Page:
|Retinoschisis can cause total vision loss.|
Courtesy: Optos Inc.
In a normal eye, a protein called retinoschisin, or RS1, is secreted from retinal cells to hold the layers of the retina together. Those with RS do not have a functional RS1 protein. RS can cause total vision loss later in life due associated complications, such as choroidal sclerosis, vitreous hemorrhage and retinal detachment.
To combat RS, scientists from the University of Florida Genetics Institute, in Gainesville, Fla., injected a normal version of the human RS1 gene into the sub-retinal space of the right eyes of 15-day-old mice that lacked the normal glue-like gene. Their untreated left eyes were used as controls. The extent of RS in the mice was about equal to the state of the disease development in a 10-year-old boy.
On six-month follow-up, results showed:
The treated eyes appeared healthy, while the untreated eyes had cyst formation.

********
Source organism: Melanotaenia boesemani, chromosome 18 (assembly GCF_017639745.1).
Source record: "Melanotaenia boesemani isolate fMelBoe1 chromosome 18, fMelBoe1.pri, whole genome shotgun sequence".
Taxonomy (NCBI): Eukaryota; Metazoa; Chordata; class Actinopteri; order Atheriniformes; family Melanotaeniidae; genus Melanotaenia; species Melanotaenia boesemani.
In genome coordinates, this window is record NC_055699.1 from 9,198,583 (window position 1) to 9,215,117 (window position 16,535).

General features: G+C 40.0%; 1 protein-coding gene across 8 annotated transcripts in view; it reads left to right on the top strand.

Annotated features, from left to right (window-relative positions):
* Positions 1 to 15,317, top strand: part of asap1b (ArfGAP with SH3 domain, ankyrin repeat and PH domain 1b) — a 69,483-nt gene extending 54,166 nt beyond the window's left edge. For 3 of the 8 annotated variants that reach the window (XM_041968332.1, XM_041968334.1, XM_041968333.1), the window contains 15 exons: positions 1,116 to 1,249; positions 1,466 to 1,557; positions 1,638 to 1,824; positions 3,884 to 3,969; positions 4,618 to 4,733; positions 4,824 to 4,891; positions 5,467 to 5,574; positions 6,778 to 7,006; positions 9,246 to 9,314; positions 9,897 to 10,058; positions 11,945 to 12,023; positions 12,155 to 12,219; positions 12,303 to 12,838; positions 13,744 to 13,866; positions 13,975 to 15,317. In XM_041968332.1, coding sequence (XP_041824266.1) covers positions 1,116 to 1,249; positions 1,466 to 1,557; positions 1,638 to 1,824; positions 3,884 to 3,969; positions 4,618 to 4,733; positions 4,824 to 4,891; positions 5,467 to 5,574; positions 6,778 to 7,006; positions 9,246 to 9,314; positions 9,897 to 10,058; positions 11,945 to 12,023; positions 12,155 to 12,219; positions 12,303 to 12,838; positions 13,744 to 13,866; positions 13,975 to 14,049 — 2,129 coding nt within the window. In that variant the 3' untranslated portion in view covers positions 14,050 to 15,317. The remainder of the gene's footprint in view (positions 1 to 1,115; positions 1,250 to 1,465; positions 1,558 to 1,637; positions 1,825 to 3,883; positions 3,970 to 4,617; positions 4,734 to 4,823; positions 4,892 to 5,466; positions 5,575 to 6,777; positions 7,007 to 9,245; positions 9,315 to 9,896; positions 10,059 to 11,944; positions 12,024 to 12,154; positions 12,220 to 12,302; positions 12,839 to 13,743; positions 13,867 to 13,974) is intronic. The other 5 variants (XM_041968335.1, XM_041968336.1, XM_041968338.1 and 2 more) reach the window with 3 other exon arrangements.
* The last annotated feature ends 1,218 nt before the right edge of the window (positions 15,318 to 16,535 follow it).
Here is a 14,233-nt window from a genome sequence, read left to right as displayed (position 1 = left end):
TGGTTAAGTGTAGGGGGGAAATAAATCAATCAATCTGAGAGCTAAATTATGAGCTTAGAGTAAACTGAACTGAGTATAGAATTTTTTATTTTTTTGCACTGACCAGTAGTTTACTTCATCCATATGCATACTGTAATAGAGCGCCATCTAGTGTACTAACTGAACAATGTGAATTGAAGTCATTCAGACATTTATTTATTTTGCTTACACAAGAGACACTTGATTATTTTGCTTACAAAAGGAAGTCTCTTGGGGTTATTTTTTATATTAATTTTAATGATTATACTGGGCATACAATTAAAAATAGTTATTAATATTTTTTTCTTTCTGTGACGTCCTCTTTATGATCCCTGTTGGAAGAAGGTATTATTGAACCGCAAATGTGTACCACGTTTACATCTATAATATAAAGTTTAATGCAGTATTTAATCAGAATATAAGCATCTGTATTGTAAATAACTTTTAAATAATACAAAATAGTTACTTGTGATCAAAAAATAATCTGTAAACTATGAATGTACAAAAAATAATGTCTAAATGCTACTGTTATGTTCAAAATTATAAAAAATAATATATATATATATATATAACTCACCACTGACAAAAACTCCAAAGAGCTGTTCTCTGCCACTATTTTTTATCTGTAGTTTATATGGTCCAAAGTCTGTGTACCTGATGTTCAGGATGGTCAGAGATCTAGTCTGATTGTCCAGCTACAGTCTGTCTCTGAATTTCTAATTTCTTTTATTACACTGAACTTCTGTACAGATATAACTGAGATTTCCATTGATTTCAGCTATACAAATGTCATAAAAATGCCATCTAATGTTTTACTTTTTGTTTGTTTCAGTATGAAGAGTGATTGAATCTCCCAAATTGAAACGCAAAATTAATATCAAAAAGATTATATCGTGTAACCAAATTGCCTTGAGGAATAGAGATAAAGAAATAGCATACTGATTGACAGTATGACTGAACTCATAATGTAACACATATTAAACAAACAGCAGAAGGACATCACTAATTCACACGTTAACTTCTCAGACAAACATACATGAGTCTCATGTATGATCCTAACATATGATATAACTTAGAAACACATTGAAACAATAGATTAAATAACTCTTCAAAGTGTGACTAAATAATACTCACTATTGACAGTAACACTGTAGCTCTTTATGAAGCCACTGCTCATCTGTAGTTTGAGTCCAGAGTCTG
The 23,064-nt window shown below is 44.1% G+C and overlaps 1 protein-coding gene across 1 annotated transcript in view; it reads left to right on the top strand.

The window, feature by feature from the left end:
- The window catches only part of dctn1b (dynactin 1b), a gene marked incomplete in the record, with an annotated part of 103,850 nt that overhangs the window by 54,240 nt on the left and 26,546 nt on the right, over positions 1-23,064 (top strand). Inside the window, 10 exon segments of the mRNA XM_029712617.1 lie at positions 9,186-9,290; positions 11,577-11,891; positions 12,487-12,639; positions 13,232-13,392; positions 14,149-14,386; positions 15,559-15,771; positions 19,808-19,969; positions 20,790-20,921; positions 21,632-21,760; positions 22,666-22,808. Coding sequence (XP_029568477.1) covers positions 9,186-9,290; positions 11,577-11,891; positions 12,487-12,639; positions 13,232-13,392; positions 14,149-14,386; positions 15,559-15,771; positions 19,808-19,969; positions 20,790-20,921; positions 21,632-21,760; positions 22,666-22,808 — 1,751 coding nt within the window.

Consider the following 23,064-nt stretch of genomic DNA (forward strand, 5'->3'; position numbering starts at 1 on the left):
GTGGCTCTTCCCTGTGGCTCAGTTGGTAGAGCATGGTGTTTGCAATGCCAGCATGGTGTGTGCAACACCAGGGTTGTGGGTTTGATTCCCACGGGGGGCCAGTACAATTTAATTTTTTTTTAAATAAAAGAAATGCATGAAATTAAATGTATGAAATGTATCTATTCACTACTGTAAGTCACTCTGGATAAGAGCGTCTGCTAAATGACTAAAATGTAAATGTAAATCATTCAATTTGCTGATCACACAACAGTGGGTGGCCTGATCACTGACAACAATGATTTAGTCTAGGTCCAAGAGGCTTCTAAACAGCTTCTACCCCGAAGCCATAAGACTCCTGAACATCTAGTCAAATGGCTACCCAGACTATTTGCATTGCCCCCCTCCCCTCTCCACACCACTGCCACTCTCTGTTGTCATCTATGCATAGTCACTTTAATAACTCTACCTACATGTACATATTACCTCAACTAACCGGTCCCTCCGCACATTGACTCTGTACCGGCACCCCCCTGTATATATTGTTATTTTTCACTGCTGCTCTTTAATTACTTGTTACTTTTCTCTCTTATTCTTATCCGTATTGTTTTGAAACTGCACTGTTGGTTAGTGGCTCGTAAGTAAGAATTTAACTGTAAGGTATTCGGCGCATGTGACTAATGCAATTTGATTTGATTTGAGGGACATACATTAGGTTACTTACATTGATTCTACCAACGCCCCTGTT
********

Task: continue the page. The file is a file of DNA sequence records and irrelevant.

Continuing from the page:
RS1 restored rod- and cone-mediated ERG responses.
Injection of the healthy human gene restored normal retinal distribution of RS1 and corrected retinal structure defects.
The changes seen in the retinal structures appeared long-lasting.
Retinal layers remained connected in treated eyes.
When may a treatment become clinically available? It may take two to five years before we try this in human patients because of the need for safety studies, says William Hauswirth, Ph.D., one of the researchers and professor of molecular genetics and microbiology. But we feel, based on success so far, we will be able to provide formal evidence for safety that will allow us to get treatment into the clinic.
Min, SH, Molday, LL, Seeliger, MW, et al. Prolonged recovery of retinal structure/function after gene therapy in an Rs1h-deficient mouse model of X-linked juvenile retinoschisis. Mol Ther 2005 Jul 15;1-8.